Portsmouth Christian Academy Sees Greatest Enrollment Increase Since Early 2000s 

Portsmouth Christian Academy Opens Additional Classes in Response to Increased Applications

Screening is heavily emphasized as a safety precaution at PCA. Reminders have been posted at the front entrance.

Portsmouth Christian Academy in Dover (PCA) is seeing a dramatic increase in interest for the 20-21 school year following announcements from area schools of their plans for the upcoming fall semester.  

“Covid-19 has caused many schools to reconsider how best to deliver instruction to their students,” says Head of School, Mike Runey. “For some, the decision has been to move to partial or full-time remote instruction. For families who are comfortable with this option, they can continue with distance learning at their current school. Other families desire in-person instruction for their children that will allow them to engage with their teachers and peers in person, and build social connections in a way that’s familiar to them. It’s these families who are pursuing PCA for the year ahead, with a rate of enrollment growth the school hasn’t seen since the early 2000s.” 

PCA is returning to campus this September, and has already been engaged in summer practice and workout sessions for its athletes in grades 9-12. The school’s return to campus is for students across all grade levels—Pre-K through Grade 12—and will be delivered in person, 5 days a week through its Enhanced Hybrid Learning model. This allows for safe and socially distanced learning, with the flexibility to go off-site in emergency situations.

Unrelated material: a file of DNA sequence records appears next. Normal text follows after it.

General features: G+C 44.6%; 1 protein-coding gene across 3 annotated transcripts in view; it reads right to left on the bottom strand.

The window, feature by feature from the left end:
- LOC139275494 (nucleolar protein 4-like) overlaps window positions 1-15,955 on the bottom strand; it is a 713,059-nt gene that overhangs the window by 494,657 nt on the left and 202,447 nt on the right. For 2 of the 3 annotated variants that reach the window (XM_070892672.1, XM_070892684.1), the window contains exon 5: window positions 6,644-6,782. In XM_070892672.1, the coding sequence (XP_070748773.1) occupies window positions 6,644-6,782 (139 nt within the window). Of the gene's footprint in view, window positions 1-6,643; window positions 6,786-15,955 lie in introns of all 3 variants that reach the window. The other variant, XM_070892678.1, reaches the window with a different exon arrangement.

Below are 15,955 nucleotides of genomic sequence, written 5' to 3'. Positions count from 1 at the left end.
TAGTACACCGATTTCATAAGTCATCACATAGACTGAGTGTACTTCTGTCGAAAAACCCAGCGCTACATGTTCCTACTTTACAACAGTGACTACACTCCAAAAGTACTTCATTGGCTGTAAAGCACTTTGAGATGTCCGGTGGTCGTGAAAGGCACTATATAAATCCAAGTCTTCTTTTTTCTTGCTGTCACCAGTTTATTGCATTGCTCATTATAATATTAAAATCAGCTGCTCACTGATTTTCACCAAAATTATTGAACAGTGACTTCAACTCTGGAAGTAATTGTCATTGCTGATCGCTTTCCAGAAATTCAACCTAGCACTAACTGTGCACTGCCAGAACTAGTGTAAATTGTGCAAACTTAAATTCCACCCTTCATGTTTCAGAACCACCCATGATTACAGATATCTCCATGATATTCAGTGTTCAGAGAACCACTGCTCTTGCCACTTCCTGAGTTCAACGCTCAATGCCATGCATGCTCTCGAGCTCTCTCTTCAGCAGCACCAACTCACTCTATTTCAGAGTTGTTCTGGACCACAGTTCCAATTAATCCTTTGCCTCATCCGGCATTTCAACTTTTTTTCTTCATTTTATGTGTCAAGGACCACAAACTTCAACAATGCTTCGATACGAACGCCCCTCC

New technology allows for synchronous on-site and off-site learning along with desk placement that is six feet apart.

New Protocols, Equipment and Processes Make for Safer Return 

PCA has taken an accelerated approach to aggressive implementation of new health and safety protocols, procedures, and equipment, and has been regularly communicating its plan to families. In addition to standard daily health screenings and new traffic patterns for teachers and students, PCA has reconfigured the layout of its Lower School to create self-contained “Houses” for each school level, along with changes to how classroom instruction will be delivered for classes that normally take place outside of the homeroom, like foreign language, art and library. A nurse’s station has been established in each House to mitigate spread of sickness in the halls and throughout the rest of the school. Hand sanitizing stations, 6-foot distancing in classrooms, classroom disinfection between classes (Upper School) and masks for when 6 feet cannot be maintained are also part of the school’s plan. Additionally, PCA has invested in new fiber-optic and in-classroom technology to allow for improved connectivity for families who choose off-site education as the option for their students.